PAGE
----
Erlay is a brand new type of transaction dissemination protocol that aims to significantly reduce the bandwidth required to connect Bitcoin nodes.
According to research conducted by Gleb Naumenko and other crypto-experts like Gregory Maxwell and Peter Wuille, Erlay could reduce the amount of bandwidth required to maintain current levels of connectivity between Bitcoin nodes by about 40%.
The current protocol and the resources problem
One of the most pressing issues regarding Bitcoin’s node connectivity is the fact it takes large amounts of bandwidth to keep the connection open with all other nodes given the decentralised and open nature of the protocol.
As described in the research paper’s abstract: “The security of the Bitcoin network depends on connectivity between the nodes. That means that higher connectivity yields better security.”
The main observations by the authors were:
- Current connectivity in the Bitcoin network is too low for optimal security.
- At the same time, increasing connectivity will substantially increase the bandwidth used by the transaction dissemination protocol.
In essence, increasing connectivity between nodes would essentially make it prohibitively expensive to operate a Bitcoin node. Another key point made by the authors is that “half of the total bandwidth needed to operate a Bitcoin node is currently used to just announce transactions”.
By focusing on the transaction dissemination process, the authors recommend an approach that will transmit transaction identifiers more efficiently, thereby reducing the number of messages sent between nodes while supporting the transmission of new transactions to all nodes at the same time.
Currently, nodes share transaction IDs even with peers that have already been sent the transaction. This means there are a great deal of redundant messages being shared on the Bitcoin network.
Arguably, 50% of the bandwidth required to run a Bitcoin node is presently used for announcing transactions. Another 45% of bandwidth is needed for relaying the actual transaction body and only 5% is needed for various other messages, like block header information for instance.
The Erlay research paper estimates that 44% of all traffic between Bitcoin nodes consists of redundant messages.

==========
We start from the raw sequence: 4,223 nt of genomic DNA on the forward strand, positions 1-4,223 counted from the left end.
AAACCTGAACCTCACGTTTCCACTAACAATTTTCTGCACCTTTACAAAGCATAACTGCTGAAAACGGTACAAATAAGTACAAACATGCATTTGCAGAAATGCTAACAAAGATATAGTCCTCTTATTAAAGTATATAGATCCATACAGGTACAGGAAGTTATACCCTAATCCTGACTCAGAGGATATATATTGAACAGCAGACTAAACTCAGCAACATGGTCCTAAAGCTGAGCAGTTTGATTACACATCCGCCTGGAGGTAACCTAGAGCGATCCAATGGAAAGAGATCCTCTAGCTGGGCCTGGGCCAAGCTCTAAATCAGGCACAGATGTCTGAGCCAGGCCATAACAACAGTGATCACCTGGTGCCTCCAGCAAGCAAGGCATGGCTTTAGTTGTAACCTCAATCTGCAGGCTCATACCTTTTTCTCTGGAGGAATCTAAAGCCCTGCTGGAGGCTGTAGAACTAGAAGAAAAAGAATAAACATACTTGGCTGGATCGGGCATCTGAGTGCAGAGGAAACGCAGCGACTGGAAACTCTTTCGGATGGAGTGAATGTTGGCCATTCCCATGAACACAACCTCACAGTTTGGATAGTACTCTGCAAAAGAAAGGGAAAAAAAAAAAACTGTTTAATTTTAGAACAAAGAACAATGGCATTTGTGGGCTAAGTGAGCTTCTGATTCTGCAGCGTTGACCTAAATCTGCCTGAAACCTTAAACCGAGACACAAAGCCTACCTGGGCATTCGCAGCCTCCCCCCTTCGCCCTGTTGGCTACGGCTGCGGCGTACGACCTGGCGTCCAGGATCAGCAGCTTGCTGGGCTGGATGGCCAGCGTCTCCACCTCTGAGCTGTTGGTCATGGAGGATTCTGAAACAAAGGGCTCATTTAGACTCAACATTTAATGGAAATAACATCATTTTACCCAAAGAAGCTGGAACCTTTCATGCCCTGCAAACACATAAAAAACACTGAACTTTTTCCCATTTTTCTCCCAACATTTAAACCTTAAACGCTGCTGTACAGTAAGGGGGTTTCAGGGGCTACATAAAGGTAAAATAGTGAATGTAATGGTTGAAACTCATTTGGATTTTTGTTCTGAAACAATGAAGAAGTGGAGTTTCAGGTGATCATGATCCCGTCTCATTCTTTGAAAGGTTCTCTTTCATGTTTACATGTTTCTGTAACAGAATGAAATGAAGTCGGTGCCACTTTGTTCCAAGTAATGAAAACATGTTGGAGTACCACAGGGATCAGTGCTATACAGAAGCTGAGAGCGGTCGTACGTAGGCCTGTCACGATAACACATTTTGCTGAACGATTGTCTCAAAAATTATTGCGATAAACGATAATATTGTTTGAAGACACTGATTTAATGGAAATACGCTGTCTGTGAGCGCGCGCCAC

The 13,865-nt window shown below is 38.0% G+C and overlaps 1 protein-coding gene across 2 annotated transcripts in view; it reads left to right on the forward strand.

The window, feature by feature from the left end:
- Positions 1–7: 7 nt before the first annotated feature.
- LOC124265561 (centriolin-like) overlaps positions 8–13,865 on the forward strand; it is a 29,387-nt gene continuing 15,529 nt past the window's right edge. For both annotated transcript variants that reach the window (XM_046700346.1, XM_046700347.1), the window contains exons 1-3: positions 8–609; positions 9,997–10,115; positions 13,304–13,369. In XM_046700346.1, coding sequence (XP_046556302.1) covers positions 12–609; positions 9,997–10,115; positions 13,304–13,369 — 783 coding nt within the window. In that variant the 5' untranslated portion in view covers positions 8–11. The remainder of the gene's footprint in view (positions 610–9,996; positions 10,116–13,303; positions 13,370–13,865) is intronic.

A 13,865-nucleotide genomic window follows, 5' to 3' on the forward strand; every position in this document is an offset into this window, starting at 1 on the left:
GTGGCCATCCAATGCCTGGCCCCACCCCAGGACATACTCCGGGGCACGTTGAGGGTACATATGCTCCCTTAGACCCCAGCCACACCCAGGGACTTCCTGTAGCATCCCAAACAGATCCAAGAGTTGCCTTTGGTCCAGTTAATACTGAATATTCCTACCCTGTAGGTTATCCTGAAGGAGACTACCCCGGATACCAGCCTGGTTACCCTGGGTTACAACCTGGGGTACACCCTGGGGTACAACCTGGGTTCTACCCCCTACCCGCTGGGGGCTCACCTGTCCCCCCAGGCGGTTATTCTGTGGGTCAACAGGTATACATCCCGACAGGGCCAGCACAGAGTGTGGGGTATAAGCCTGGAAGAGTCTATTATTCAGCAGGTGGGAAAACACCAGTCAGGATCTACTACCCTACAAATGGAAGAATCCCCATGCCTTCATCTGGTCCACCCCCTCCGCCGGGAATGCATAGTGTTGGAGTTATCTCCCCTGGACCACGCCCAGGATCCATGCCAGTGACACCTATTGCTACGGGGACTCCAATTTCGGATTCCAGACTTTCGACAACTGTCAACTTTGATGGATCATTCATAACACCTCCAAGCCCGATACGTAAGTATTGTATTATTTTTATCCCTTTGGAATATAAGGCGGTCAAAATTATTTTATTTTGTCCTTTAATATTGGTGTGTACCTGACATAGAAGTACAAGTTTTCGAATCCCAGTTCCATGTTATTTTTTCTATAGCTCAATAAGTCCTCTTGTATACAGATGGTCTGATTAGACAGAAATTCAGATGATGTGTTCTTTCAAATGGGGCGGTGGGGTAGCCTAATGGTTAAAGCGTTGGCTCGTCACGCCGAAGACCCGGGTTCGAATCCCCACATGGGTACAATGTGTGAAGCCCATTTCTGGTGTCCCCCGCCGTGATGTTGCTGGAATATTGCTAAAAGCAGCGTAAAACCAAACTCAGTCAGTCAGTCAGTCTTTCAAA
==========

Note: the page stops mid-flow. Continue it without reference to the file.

The conclusion is that there is great room for improvement.
Erlay’s Minisketch – an elegant solution
The Erlay protocol reduces the number of messages passed between Bitcoin nodes using a solution called “Minisketch”, which was previously proposed by Naumenko, Wuille, and Maxwell. In addition to transaction IDs, Bitcoin nodes share “sketches” of transactions with one another.
As explained on the Bitcoin-Dev forum:
“The main idea is that instead of announcing every transaction to every peer, announcements are only sent directly over a small number of connections (only eight outgoing ones). Further relay is achieved by periodically running a set reconciliation protocol over every connection between the sets of withheld announcements in both directions.
“The set reconciliation protocol uses error correcting codes to communicate a set of transactions to a peer with an unknown but similar set using bandwidth only equal to the size of the difference and not the size of the sets themselves.
“Results: we save half of the bandwidth a node consumes, allowing for increased connectivity almost for free – and, as a side effect, Bitcoin can better withstand timing attacks.”
The idea of sketches is to have a data packet that contains identifiers for all of the transactions that a node has accepted (since the last reconciliation) but in compact form. Using the sketches, a node can figure out which transactions it doesn’t have that its peers do have. Afterwards, it can request only those transactions from those peers that don’t appear in their sketch.
This approach consumes far less bandwidth than sharing all of the transaction IDs.
If this new proposal gets implemented, we could see a huge incentive for Bitcoin enthusiasts to run full nodes.
Disclaimer: The views and opinions expressed by the author should not be considered as financial advice. We do not give advice on financial products.